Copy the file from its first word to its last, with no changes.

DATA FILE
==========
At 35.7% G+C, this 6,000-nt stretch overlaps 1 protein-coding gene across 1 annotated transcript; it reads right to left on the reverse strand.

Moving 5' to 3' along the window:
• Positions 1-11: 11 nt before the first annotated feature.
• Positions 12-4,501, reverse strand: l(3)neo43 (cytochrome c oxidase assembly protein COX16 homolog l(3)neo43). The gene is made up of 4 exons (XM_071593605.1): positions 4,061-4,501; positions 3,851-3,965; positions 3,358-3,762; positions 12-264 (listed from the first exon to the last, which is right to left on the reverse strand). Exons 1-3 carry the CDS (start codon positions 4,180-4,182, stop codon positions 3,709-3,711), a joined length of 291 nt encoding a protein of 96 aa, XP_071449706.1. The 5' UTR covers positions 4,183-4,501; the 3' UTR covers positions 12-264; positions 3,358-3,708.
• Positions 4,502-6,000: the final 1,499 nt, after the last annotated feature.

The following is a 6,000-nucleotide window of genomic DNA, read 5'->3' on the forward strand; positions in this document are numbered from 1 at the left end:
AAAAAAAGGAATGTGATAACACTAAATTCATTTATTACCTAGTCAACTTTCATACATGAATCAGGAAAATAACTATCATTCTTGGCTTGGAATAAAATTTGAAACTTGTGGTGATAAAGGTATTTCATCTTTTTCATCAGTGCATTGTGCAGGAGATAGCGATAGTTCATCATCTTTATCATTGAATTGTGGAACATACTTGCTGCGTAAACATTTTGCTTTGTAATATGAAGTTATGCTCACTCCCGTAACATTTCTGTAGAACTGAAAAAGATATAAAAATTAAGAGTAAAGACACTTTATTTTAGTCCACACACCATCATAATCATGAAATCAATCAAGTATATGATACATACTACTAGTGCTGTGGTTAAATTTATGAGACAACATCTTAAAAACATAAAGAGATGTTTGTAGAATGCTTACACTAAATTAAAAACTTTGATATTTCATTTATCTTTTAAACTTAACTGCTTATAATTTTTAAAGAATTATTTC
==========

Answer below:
At 35.7% G+C, this 6,000-nt stretch overlaps 1 protein-coding gene across 1 annotated transcript; it reads right to left on the reverse strand.

Moving 5' to 3' along the window:
• Positions 1-11: 11 nt before the first annotated feature.
• Positions 12-4,501, reverse strand: l(3)neo43 (cytochrome c oxidase assembly protein COX16 homolog l(3)neo43). The gene is made up of 4 exons (XM_071593605.1): positions 4,061-4,501; positions 3,851-3,965; positions 3,358-3,762; positions 12-264 (listed from the first exon to the last, which is right to left on the reverse strand). Exons 1-3 carry the CDS (start codon positions 4,180-4,182, stop codon positions 3,709-3,711), a joined length of 291 nt encoding a protein of 96 aa, XP_071449706.1. The 5' UTR covers positions 4,183-4,501; the 3' UTR covers positions 12-264; positions 3,358-3,708.
• Positions 4,502-6,000: the final 1,499 nt, after the last annotated feature.

The following is a 6,000-nucleotide window of genomic DNA, read 5'->3' on the forward strand; positions in this document are numbered from 1 at the left end:
AAAAAAAGGAATGTGATAACACTAAATTCATTTATTACCTAGTCAACTTTCATACATGAATCAGGAAAATAACTATCATTCTTGGCTTGGAATAAAATTTGAAACTTGTGGTGATAAAGGTATTTCATCTTTTTCATCAGTGCATTGTGCAGGAGATAGCGATAGTTCATCATCTTTATCATTGAATTGTGGAACATACTTGCTGCGTAAACATTTTGCTTTGTAATATGAAGTTATGCTCACTCCCGTAACATTTCTGTAGAACTGAAAAAGATATAAAAATTAAGAGTAAAGACACTTTATTTTAGTCCACACACCATCATAATCATGAAATCAATCAAGTATATGATACATACTACTAGTGCTGTGGTTAAATTTATGAGACAACATCTTAAAAACATAAAGAGATGTTTGTAGAATGCTTACACTAAATTAAAAACTTTGATATTTCATTTATCTTTTAAACTTAACTGCTTATAATTTTTAAAGAATTATTTC